Posts Tagged ‘complaining

A few weeks ago, I signed up to feed the full time missionary Elders serving in my ward.  I forgot about it until I received a phone message from them yesterday morning when they called to say:

We’re just giving you a call we saw that you signed up for feeding us today and so we’re just wondering what time would work for you so give us a call back and let us know and we’ll talk to you soon thanks bye.

So I look at my schedule and came up with a plan to make some home made pizza out of some leftovers in my fridge.  I was about to give them a call back and let them know that they should come over at 6, when they called me.

In their phone call, they explained that they had a very packed schedule and asked if I could bring some food over to the institute building for them.  Pretty much they said, “Can you deliver our dinner to us”?  I figured that I had signed up to feed them and if they were really busy, then I could probably help them out.

I left work early, stopping by Warmart to buy a take-and-bake pizza.  I then drove like 15 minutes to the institute building on the other side of Fort Collins, and threw the pizza in the oven.

I started looking around the institute building for the Elders, but I couldn’t find them.  Eventually, I found their shoes on a shelf, and inside their shoes, their schedule.  So I looked through their schedule to discover that they were away playing frisby.

So pretty much, I spent extra money and about 45 minutes of time to buy and take them a pizza because their schedule was too busy playing ultimate frisby.

I won’t be volunteering to feed them again.

Pilcrows and paragraphs

Posted in Insightson Aug 5, 2008

Ready for my next micro-rant?

Some people think run-on sentences are bad. I agree. But I think that a increasingly worse problem is the run-on paragraph. Frequently seen in blog posts, emails, and love notes to those special someones, the paragraph is an endangered species in many literary forms.’s definition of a paragraph is:

A distinct division of written or printed matter that begins on a new, usually indented line, consists of one or more sentences, and typically deals with a single thought or topic or quotes one speaker’s continuous words.

Too often we find people who write pages about their life, the universe, and everything else, as a single, run-on paragraph. Paragraphs are meant to help separate different thoughts or topics into chunks small enough for the reader’s comprehension.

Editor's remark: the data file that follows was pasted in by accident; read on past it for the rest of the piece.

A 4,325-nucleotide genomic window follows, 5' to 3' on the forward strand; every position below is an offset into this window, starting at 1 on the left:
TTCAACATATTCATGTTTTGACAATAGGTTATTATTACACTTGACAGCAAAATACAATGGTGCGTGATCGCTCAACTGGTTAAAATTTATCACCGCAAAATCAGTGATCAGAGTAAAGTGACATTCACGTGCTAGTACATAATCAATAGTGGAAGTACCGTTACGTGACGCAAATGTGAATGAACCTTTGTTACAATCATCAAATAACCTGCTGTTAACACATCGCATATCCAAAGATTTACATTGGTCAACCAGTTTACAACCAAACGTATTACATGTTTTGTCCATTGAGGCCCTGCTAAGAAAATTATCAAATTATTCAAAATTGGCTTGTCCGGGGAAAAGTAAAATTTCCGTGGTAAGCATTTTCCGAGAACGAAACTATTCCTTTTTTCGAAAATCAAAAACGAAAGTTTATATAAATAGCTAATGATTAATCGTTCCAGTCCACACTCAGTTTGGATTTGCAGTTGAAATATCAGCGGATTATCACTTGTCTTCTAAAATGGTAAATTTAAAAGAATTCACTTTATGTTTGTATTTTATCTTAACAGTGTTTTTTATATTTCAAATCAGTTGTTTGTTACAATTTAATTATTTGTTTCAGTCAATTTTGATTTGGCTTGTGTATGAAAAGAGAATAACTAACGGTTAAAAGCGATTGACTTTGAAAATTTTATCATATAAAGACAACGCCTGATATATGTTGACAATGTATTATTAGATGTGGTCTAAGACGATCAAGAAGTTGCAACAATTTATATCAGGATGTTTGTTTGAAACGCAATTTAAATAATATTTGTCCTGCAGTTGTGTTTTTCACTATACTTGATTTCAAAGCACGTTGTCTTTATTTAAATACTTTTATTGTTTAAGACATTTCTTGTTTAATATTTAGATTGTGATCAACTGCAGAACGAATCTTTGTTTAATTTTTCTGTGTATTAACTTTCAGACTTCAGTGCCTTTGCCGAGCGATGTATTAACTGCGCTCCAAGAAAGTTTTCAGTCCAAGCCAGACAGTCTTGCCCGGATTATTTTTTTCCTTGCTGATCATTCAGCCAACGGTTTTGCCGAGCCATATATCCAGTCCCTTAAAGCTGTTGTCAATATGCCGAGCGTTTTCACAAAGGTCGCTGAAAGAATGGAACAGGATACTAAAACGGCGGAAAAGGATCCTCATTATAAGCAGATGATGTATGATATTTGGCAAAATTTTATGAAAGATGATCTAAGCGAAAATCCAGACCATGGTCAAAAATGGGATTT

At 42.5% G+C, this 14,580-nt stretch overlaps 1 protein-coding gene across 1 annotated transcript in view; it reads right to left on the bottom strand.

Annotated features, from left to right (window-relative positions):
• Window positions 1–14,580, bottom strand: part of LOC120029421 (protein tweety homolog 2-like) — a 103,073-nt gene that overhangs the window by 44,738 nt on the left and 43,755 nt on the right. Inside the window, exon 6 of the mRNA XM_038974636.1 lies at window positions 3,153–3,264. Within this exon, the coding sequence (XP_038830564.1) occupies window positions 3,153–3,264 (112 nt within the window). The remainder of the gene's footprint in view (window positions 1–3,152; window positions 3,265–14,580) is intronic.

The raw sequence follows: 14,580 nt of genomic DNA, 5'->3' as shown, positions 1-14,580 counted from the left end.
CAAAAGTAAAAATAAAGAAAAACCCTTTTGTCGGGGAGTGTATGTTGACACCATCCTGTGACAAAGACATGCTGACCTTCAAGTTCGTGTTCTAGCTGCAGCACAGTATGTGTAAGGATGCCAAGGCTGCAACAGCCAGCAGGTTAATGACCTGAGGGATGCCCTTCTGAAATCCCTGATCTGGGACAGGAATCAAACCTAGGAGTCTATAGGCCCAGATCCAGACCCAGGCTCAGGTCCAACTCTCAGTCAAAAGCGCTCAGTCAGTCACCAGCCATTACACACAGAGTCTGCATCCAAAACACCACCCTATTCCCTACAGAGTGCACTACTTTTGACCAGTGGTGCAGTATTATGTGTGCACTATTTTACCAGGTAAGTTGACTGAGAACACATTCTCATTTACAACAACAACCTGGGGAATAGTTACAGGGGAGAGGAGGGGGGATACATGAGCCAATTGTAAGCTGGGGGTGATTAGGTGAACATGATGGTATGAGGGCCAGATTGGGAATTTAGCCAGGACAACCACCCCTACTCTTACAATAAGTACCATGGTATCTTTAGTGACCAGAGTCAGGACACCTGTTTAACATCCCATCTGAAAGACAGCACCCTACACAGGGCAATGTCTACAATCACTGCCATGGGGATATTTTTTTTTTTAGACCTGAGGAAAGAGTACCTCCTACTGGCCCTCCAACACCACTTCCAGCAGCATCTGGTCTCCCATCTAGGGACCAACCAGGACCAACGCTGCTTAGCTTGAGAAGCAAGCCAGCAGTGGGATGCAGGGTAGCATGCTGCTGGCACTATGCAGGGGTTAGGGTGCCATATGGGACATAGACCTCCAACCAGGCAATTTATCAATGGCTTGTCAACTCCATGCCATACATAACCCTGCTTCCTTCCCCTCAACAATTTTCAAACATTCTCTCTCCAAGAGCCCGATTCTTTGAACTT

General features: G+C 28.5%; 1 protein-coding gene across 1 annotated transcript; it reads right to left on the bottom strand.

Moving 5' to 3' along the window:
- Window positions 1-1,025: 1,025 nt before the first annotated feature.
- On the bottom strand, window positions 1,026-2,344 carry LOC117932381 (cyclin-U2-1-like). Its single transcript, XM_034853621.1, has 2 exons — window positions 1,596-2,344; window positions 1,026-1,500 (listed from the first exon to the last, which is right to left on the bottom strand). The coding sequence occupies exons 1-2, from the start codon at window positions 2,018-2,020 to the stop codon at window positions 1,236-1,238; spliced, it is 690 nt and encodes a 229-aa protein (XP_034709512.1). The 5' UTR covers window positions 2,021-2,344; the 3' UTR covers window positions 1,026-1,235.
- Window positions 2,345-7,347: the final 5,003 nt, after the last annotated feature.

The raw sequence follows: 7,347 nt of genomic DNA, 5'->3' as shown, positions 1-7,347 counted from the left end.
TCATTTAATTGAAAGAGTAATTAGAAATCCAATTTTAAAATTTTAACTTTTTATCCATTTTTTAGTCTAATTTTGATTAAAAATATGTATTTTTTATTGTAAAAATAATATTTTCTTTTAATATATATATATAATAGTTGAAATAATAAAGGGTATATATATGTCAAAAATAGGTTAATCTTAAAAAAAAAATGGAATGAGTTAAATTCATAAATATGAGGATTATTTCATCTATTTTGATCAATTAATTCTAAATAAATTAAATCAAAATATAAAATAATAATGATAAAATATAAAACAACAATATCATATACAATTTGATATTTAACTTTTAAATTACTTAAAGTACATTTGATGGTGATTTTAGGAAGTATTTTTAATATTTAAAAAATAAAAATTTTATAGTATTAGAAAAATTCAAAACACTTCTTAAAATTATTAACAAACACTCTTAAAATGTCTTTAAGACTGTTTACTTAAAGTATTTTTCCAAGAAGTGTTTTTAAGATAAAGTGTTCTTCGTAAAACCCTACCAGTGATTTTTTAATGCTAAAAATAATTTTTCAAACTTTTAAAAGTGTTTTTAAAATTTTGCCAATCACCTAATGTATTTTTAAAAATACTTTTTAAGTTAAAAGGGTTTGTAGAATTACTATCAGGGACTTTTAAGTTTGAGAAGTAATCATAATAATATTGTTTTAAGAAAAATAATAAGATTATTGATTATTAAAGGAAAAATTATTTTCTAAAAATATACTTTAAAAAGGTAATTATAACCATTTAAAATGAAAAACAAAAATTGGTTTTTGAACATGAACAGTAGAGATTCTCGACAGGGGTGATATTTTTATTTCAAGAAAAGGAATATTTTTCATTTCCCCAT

Unwieldy paragraphs are a great danger to the modern human race. One of humanities major advantages over other earth-animal species is its ability to communicate effectively. As run-on paragraphs limit this ability to communicate, we are all in danger of reverting back to caveman methods of communicating which included the popular hit-someone-with-a-club-to-steal-a-wife. Downfalls of economies, government, and television series such as The Office could all be products of the increasing use of run-on paragraphs.

Save the human race! Save our dignity and the nobility that makes us better than the weeds of planet earth. Keep your paragraphs short! Write them more distinctly. Communicate more effectively. Share your ideas so that they can be understood. From the bottom of my heart, and in memory of my dead VCR, I thank you for your efforts.

Blogging complaints

Posted in Bloggingon Jun 30, 2008

I see blogging as the action of writing about and reviewing this thing called life. Sometimes that involves writing about what makes us happy, or what we are interested in. Sometimes it involves voicing an opinion. Other times, it may involve writing a negative review of some aspect of life.

Sometimes, others disagree with what is written.

So, here is my question to other bloggers out there: What sort of negative reactions have you see to your blog posts?

Have you been told to take an anger management class, to quit whining, or to get a life? Do you think these responses are justified?

Wells Fargo, stop calling me

Posted in Generalon May 27, 2008

Dear Wells Fargo,

I really want a bank that just keeps my money safe and accessible. I don’t want you calling me many times selling some soft of subscription package to your many programs. I signed up for the national do-not-call list, which means that I really don’t like being bothered my various offers made by calling me. Just because I bank with you, doesn’t mean that I really want to be bothered by you.